Youth services students work to improve house, lives

Youth services students work to improve house, lives

Friday, April 27, 2012

Media Contact

College Director of Communications
417.447.2655 publicinfo@otc.edu
Steve Koehler
Coordinator of Media Relations (417) 447-2666 koehlers@otc.edu

Students hammer nails and saw wood, but they are not only gaining construction skills. They are also learning about responsibility and self-control.

The students are part of a special class, which began in 2001 and is offered by OTC’s Community Enrichment Center and the Missouri Division of Youth Services, which enables troubled youth to earn high-school credit and learn about a career in construction.

This semester, about a dozen students from southwest Missouri were sent to the program through the state’s judicial system and have been working on a house owned by the city of Springfield near the corner of Grant Avenue and Mount Vernon Street.

The project calls for students to install a new railing system for the front porch, a system the students designed and produced in the classroom at OTC.

Gary Breedlove, vocational counselor for the region’s youth services division, said the program has been involved in a number of projects for Ozark Greenways, the cities of Battlefield and Ozark and the Springfield Parks and Recreation Department.

“These are ground-up projects in that the students design the project, work out the material costs and install the project. They get to learn as much as they can about construction in the 65 hours of class time that they have,” Breedlove said.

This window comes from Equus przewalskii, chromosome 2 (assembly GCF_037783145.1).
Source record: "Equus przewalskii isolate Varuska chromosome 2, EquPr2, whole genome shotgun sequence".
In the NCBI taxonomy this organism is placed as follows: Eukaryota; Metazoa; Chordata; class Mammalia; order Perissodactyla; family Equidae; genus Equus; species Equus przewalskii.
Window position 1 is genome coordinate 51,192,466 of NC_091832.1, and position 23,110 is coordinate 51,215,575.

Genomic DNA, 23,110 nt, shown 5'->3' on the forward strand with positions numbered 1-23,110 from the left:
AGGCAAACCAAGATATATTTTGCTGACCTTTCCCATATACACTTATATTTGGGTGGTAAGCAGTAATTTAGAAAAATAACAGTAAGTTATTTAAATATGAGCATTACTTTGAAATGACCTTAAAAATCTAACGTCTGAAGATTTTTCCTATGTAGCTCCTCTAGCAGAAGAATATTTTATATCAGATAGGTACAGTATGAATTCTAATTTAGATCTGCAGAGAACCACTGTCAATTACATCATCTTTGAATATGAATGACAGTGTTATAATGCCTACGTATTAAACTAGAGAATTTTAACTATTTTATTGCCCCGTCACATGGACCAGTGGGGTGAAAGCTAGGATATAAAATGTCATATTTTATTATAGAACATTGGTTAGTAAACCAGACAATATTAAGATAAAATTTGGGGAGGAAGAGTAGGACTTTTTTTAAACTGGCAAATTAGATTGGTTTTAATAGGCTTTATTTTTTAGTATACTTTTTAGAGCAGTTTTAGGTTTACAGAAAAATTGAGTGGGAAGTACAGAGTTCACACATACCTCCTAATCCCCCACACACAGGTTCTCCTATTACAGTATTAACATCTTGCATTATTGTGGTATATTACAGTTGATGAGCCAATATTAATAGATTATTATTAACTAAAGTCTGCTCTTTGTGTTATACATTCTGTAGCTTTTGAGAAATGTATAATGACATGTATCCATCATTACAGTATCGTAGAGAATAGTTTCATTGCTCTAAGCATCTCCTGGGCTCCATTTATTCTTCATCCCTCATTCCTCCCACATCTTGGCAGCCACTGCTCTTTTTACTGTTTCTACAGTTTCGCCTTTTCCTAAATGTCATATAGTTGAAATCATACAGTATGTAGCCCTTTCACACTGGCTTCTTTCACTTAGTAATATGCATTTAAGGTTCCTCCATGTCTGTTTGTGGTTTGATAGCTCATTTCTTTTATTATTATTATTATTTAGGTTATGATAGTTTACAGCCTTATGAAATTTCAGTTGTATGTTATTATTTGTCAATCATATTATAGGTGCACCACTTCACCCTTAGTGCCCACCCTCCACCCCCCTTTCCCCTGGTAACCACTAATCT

The material for the projects is funded by whoever needs the work done. The state pays the students’ tuition to OTC. Students who complete the work receive a certificate for 65 hours in the construction field.

“The kids can show that certificate to a prospective employer. It’s a win-win situation,” Breedlove said.

Students, who are not completely identified or shown in photographs because they are juveniles, say they have gotten a lot out of the program.

“It’s helped me with my anger issues and calmed me down. Anger used to be a real bad issue for me,” said Sam R.

Delwyn S. said the program has made him more aware of how to act.

“It’s helped me understand and be aware of my surroundings. I know if I put my mind to something I can do it. I have a better relationship with my parents,” he said.

Steve Koehler is coordinator of media relations at Ozarks Technical Community College.